The Lesotho Highlands Water Project (LHWP) Phase II, which comprises a water transfer system from Lesotho to South Africa and a hydropower generation scheme to improve Lesotho’s electricity security, is expected to deliver first water in late 2024, increasing the amount of water supplied to South Africa from 780-million cubic metres to about 1.27-billion cubic metres.
“It is envisaged that all the project components, including the Polihali dam, the Polihali–Katse transfer tunnel and infrastructure programmes, will be complete by December 2024,” says Trans-Caledon Tunnel Authority (TCTA) project finance and treasury executive manager Nhlanhla Nkabinde, adding that water impounding at the Polihali dam will start in early 2023 to ensure sufficient water has been stored to meet the scheduled delivery date.
He highlights that, since delivery from the water scheme started in 1996, the LHWP has never underdelivered on the monthly agreed volumes.
LHWP implementing body Lesotho Highlands Development Authority (LHDA) CE Refiloe Tlali tells Engineering News that the estimated R22.9-billion water delivery aspect is for securing consultants and contractors for the water component and related aspects – a process that started last year and is expected to continue into next year.
“To date, the procurement has focused primarily on securing consultants to design and supervise the construction of the advance infrastructure works, such as roads, bridges, housing and telecommunications, as well as environmental- and social-impact assessments and resettlement action plans,” she explains.
Tenders for the construction of the various advance infrastructure components will be advertised once all the designs have been completed.
Tlali points out that procuring consultants for the main works of the 2 322-million-cubic-metre Polihali dam and the 38.2-km-long Polihali–Katse tunnel includes a prequalification process that is under way and entails the LHDA inviting consultants from a shortlist to bid for the project. The main works are expected to start in 2018.
The LHDA has awarded five contracts to date for different elements of the advance infrastructure works aspect of the project.
Lesotho firm Maleka, Ntshihlele, Putsoa Joint Venture (JV) was awarded the contract for the demarcation of the Polihali reservoir in April last year. The project will entail surveying the perimeter of the Polihali reservoir at 2 080 m above sea level, which is 5 m above the projected full supply level.
To achieve this, Maleka, Ntshihlele, Putsoa JV was required to construct 1 300 beacons to mark the perimeter of the reservoir, which was completed ahead of the 12-month deadline.
“The demarcation of the reservoir area is critical for the acquisition of land, as well as the resettlement and compensation of people in the catchment area, whose homes and livelihoods will be affected by the construction of the dam. It is also essential for the planning of the Phase II activities,” Tlali asserts.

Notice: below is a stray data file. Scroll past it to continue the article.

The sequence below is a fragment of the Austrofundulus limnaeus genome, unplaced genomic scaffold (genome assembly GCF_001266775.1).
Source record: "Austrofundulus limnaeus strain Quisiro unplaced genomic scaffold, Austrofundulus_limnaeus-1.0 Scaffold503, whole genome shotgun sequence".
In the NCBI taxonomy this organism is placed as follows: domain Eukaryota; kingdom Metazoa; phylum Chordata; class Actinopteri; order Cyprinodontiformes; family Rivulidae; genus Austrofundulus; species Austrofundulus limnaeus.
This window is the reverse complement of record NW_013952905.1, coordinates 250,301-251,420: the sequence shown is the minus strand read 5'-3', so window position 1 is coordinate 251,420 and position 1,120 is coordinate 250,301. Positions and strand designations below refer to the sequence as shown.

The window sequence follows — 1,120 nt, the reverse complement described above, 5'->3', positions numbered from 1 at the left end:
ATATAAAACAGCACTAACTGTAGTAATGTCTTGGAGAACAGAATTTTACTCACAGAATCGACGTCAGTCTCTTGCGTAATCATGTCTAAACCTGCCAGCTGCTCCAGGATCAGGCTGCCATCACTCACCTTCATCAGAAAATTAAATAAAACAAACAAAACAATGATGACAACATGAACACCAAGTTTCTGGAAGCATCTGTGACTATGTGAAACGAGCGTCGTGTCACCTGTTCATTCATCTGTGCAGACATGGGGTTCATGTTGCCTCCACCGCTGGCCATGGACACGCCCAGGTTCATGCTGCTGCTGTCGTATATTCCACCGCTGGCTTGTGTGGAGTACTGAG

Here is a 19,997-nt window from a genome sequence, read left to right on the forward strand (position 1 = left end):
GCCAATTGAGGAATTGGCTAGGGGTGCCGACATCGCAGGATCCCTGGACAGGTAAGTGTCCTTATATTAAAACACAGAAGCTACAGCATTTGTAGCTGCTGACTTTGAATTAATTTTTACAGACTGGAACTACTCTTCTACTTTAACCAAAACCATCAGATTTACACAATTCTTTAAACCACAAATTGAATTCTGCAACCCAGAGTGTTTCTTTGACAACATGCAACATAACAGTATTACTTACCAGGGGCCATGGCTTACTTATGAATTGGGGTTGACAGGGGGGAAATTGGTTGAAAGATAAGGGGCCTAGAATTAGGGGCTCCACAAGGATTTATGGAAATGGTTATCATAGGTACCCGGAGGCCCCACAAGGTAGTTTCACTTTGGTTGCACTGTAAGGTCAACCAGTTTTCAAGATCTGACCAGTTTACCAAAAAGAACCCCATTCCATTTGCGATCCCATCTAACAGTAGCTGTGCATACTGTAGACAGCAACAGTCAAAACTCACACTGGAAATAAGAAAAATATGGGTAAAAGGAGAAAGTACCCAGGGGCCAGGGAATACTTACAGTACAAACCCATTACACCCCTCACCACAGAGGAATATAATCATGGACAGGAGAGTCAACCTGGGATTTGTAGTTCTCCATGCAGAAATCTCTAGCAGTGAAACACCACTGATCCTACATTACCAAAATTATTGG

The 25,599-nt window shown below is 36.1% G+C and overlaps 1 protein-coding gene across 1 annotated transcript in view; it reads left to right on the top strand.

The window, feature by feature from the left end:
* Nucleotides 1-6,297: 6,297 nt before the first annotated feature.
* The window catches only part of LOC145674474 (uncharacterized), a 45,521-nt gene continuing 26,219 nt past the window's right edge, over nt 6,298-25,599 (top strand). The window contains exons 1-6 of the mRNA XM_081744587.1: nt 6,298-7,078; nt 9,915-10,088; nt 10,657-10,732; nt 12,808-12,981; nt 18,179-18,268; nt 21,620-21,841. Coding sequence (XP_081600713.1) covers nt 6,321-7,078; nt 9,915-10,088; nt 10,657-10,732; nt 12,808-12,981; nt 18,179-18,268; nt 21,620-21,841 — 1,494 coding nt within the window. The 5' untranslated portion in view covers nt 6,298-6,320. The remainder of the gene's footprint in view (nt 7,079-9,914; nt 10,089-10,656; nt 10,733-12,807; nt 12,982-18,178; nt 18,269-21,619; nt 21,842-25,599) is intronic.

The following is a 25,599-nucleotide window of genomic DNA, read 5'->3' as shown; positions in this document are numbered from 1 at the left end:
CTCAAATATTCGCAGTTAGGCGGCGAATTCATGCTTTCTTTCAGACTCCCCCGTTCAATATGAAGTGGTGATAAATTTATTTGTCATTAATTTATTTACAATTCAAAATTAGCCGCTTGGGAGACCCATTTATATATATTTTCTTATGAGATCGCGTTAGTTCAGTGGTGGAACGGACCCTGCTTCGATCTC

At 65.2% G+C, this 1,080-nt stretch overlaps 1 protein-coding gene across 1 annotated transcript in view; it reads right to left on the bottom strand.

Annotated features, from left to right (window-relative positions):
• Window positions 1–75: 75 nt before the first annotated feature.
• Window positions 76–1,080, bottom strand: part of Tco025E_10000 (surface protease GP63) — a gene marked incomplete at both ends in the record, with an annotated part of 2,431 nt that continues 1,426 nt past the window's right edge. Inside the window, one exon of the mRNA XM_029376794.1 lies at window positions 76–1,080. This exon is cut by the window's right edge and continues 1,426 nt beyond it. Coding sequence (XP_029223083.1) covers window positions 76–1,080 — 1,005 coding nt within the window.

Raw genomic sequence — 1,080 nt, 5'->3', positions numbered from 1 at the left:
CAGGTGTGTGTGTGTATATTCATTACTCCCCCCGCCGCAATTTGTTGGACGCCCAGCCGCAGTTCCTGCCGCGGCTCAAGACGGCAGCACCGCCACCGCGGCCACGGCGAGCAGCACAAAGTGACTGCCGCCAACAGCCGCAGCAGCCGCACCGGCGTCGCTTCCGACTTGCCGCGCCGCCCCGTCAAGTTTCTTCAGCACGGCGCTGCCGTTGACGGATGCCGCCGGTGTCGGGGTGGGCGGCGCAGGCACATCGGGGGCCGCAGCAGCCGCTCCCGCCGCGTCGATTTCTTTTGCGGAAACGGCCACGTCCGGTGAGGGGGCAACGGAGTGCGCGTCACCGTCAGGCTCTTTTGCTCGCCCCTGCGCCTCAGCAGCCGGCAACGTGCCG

The LHDA last year announced the appointment of SMEC-FMA JV (comprising the Bloemfontein office of international engineering consultancy SMEC and Lesotho-based civil and structural engineering firm FM Associates); South African consulting engineering firm Jeffares & Green, in association with Lesotho-based GWC Consulting Engineers; and drilling contractor Diabor.
SMEC-FMA JV was awarded the contract for the professional services for the design and construction supervision of the Polihali North East access road. This contract, which is at “an advanced stage”, entails upgrading and widening the existing road to a gravel road suitable for construction vehicles to move safely during the mobilisation of the main works contractors.
Jeffares & Green, in association with Lesotho-based GWC Consulting Engineers, was awarded the contract to undertake the supervision of the geotechnical investigations for the Polihali dam and the Polihali–Katse water transfer tunnel. The professional services for the evaluation, optimisation and site supervision of geotechnical investigations contract requires that the contractors oversee the work carried out by Diabor.
Diabor was awarded the contract entailing the geotechnical investigations for the Polihal dam and transfer tunnel, which requires confirmation of the geological conditions and identification of any anomalies in the dam foundations and along the tunnel alignment. “This information will inform the design of the dam and tunnel, and will also identify the suitability, quality and quantity of concrete aggregate found at all investigated quarries,” Tlali highlights.
She adds that finding suitable construction materials close to the dam and tunnel sites will significantly improve cost management during the project.
“Investigations will take place in stages and entail gathering geotechnical information, such as seismic refraction surveys, core drilling and logging of the cores retrieved from the boreholes, extracting and testing samples of rock, sampling the sand in the area and establishing that the material at the quarry sites is suitable for use in the making of concrete,” explains Jeffares & Green director Jan Norris.